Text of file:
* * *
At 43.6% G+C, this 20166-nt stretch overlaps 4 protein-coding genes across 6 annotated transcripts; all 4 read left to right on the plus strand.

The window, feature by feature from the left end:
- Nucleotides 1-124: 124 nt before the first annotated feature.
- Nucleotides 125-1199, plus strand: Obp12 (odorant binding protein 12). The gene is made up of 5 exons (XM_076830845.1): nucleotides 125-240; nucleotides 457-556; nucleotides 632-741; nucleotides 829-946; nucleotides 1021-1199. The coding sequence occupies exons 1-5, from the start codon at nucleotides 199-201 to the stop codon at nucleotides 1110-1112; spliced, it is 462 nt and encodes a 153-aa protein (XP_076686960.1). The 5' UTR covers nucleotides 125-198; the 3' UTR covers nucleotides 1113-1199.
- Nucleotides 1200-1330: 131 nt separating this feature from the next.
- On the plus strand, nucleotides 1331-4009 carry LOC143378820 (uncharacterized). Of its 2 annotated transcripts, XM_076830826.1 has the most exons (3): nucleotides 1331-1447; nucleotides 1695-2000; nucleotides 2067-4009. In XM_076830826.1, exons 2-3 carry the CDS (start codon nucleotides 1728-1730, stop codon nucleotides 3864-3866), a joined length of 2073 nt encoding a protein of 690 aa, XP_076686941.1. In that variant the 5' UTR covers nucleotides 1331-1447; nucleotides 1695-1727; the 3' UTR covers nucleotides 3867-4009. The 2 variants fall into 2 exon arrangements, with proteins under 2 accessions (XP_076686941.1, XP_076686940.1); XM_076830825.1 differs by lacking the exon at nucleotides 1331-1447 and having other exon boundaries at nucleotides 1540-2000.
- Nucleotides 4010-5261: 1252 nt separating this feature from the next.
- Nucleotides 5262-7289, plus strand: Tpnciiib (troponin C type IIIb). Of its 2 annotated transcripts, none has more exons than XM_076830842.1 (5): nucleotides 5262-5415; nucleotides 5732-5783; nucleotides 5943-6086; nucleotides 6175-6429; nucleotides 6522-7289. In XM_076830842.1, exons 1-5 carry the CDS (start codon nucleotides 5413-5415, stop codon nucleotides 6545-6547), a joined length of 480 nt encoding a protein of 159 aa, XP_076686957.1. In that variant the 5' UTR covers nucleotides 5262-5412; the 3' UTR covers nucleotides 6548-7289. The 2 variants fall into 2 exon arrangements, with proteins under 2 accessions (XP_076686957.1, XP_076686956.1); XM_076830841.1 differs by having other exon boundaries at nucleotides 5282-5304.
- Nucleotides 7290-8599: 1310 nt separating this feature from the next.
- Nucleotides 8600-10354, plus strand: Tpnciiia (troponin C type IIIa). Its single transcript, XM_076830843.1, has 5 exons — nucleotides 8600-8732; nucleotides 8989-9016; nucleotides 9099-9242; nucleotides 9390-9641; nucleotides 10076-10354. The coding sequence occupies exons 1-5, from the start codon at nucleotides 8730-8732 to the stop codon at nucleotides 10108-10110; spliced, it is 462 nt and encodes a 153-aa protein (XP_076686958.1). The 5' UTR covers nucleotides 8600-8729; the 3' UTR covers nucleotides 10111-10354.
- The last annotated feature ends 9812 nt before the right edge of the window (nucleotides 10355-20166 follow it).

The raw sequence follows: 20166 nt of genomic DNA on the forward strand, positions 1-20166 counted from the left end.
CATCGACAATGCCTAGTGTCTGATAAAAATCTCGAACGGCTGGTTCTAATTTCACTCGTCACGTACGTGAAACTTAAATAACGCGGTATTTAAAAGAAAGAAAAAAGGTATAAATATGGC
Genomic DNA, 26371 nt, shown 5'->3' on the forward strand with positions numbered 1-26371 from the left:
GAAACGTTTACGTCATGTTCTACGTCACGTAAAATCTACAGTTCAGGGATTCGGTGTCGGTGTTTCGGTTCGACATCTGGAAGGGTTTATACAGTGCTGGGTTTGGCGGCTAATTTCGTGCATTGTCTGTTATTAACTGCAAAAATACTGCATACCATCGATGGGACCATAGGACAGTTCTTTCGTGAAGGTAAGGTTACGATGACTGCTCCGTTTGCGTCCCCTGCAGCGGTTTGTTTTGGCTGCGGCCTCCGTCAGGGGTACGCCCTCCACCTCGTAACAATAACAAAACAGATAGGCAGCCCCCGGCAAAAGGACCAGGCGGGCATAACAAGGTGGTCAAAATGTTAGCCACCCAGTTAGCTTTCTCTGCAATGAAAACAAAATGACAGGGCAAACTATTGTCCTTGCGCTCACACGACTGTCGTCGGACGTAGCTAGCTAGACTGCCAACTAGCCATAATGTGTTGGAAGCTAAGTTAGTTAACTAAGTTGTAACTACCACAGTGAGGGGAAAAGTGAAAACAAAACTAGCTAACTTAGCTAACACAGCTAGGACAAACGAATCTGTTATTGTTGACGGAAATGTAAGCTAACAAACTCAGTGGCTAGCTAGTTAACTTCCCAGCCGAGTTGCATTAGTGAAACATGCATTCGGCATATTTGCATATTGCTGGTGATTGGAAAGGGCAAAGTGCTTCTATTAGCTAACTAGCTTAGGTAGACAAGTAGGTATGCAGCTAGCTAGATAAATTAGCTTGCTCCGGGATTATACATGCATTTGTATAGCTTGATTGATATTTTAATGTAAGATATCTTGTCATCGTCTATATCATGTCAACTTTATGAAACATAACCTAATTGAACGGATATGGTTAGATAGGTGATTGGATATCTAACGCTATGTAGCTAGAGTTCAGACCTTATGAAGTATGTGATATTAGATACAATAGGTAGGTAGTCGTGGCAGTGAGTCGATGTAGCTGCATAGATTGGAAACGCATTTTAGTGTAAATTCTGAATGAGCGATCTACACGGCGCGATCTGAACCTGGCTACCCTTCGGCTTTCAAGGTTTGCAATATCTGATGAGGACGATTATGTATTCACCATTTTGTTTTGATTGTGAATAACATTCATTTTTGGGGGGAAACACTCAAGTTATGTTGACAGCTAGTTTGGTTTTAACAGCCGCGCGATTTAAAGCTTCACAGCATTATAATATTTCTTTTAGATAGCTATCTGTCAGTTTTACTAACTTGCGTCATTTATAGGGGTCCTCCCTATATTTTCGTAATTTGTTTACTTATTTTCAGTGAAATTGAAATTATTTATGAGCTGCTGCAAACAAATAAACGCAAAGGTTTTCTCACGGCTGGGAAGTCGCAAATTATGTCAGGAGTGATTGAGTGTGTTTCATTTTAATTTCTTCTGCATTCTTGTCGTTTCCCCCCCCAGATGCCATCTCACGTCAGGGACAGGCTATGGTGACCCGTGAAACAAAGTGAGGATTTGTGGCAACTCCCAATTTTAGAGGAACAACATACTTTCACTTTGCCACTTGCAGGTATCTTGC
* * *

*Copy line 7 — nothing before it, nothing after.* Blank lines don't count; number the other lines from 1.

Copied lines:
- Nucleotides 4010-5261: 1252 nt separating this feature from the next.